The question: Do the odds of you getting the car increase if you switch? Or is it 50%, so it doesn't matter if you switch or not?
The puzzle is actually a very famous one. In 1990, Marilyn vos Savant published her answer to the puzzle in her newspaper columm and immediately got thousands of letters claiming she was wrong, some of which were PHD holders and professional mathematicians.
Anyway I got this puzzle from a book I am reading now called "the curious incident of the dog in the night-time" by mark haddon, a story about an autistic teenager with amazing memory and logic skills who tries to solve the murder of his neighbour's dog in the style of his favourite detective, Sherlock Holmes. It's quite an amazing read so far, highly recommended.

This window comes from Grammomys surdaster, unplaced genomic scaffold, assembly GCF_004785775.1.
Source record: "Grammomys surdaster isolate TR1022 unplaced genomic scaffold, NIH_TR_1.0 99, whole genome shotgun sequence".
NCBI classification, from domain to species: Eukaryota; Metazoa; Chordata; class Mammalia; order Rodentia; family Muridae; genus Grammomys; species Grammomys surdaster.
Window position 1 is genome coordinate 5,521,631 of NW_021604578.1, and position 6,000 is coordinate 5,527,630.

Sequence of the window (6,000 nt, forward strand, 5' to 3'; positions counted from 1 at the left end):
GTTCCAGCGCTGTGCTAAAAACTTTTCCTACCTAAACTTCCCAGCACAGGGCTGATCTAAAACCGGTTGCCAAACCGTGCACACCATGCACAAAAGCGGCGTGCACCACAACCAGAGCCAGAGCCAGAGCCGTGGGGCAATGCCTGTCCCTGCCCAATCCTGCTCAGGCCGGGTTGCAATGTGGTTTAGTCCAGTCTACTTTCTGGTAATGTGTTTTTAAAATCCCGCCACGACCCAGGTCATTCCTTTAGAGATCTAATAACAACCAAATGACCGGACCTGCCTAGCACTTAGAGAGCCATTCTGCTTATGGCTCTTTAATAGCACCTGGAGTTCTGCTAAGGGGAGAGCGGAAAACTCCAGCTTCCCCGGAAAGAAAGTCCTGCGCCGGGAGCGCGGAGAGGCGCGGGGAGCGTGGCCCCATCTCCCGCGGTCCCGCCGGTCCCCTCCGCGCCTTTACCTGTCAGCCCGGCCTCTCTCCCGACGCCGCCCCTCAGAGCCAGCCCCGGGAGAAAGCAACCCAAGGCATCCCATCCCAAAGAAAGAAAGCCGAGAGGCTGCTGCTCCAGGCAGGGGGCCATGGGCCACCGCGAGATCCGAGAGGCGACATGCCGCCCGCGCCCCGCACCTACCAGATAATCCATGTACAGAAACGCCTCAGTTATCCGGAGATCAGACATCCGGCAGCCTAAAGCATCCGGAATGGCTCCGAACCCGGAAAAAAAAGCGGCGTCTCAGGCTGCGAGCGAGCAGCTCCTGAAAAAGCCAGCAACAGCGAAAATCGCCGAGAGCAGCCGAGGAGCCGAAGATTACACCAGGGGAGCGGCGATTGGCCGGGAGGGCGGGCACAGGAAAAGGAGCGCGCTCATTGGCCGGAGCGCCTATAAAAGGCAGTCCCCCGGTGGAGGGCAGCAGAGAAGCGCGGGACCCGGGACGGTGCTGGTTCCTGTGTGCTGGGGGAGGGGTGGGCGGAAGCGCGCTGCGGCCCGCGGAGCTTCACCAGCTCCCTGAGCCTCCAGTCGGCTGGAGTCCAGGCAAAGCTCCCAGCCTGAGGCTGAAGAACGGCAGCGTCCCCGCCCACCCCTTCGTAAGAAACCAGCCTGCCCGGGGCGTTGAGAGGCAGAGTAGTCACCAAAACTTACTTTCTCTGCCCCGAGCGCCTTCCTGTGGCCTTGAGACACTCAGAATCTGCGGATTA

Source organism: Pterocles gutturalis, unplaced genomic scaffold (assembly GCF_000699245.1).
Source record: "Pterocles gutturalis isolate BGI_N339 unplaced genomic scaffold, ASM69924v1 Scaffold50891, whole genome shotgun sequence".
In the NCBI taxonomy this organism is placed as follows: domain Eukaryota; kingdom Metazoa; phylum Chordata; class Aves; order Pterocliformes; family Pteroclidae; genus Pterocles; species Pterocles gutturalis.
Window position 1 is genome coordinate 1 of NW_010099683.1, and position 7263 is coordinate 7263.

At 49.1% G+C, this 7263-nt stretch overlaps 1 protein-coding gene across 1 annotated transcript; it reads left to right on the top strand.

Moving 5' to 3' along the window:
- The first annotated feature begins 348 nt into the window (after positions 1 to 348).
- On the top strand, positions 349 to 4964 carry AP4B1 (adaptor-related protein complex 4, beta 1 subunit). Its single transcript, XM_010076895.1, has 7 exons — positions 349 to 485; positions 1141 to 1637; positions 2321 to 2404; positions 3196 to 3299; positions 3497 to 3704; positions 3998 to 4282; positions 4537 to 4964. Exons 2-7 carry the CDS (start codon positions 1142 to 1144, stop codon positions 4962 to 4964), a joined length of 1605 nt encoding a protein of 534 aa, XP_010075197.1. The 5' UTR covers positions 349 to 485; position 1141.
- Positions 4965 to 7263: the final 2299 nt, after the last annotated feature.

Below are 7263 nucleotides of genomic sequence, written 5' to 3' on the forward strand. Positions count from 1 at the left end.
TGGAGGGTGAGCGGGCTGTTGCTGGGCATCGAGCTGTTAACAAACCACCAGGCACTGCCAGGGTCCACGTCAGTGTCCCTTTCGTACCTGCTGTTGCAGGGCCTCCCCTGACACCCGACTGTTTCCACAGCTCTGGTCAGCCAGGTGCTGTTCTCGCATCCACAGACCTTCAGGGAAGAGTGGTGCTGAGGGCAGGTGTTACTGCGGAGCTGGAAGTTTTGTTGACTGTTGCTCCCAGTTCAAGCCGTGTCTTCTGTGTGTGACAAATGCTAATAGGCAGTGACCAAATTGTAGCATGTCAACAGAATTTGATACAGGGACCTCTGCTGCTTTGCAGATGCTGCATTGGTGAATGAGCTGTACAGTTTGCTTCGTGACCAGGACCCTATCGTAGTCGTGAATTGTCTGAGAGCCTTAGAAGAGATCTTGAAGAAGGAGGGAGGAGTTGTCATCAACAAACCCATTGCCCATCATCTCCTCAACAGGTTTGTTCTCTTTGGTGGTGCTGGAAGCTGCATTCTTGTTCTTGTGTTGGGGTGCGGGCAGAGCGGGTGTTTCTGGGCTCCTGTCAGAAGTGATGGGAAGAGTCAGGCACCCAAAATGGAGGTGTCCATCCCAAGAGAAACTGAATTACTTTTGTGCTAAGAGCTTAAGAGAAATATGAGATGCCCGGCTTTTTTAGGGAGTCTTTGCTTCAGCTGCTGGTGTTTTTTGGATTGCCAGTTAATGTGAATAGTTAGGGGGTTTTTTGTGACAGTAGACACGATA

Update: The answer (this is for you, Frankie):
/ | \
G1 G2 C
S/ \NS S/ \NS S/ \NS <--- 2nd choice after Host reveals one goat
C G1 C G2 GX C
G1 - Goat 1
G2 - Goat 2
GX - Either Goat
C - Car
S - Switch
NS - Not Switch
As you can see from all the possible outcomes in the badly illustrated diagram, you get 2 out of 3 chances to get a car when you switch, and only 1 out of 3 chances when you don't.